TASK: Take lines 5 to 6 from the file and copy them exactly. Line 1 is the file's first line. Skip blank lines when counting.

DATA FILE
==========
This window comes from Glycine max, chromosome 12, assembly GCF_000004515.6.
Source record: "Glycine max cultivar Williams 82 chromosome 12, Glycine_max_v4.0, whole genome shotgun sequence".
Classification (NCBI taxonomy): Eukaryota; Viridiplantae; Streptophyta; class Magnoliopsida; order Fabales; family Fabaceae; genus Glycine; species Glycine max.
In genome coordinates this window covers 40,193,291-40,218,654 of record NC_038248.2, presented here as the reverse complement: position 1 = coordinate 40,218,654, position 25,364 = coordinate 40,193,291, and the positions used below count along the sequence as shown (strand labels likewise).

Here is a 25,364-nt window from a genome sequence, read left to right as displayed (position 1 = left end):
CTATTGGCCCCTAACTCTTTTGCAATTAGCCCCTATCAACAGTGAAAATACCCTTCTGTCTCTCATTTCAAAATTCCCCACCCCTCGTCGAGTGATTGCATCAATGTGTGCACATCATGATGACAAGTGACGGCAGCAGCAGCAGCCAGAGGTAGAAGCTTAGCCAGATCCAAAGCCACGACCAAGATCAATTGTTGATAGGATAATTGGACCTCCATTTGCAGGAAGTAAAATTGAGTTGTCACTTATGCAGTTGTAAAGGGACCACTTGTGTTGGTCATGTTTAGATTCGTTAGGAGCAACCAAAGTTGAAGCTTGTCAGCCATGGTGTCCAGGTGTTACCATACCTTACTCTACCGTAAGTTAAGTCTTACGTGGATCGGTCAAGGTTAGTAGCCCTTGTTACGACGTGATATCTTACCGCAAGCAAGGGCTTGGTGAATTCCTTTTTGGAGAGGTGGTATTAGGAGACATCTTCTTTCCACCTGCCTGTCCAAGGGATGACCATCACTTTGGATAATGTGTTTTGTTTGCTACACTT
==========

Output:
Here is a 25,364-nt window from a genome sequence, read left to right as displayed (position 1 = left end):
CTATTGGCCCCTAACTCTTTTGCAATTAGCCCCTATCAACAGTGAAAATACCCTTCTGTCTCTCATTTCAAAATTCCCCACCCCTCGTCGAGTGATTGCATCAATGTGTGCACATCATGATGACAAGTGACGGCAGCAGCAGCAGCCAGAGGTAGAAGCTTAGCCAGATCCAAAGCCACGACCAAGATCAATTGTTGATAGGATAATTGGACCTCCATTTGCAGGAAGTAAAATTGAGTTGTCACTTATGCAGTTGTAAAGGGACCACTTGTGTTGGTCATGTTTAGATTCGTTAGGAGCAACCAAAGTTGAAGCTTGTCAGCCATGGTGTCCAGGTGTTACCATACCTTACTCTACCGTAAGTTAAGTCTTACGTGGATCGGTCAAGGTTAGTAGCCCTTGTTACGACGTGATATCTTACCGCAAGCAAGGGCTTGGTGAATTCCTTTTTGGAGAGGTGGTATTAGGAGACATCTTCTTTCCACCTGCCTGTCCAAGGGATGACCATCACTTTGGATAATGTGTTTTGTTTGCTACACTT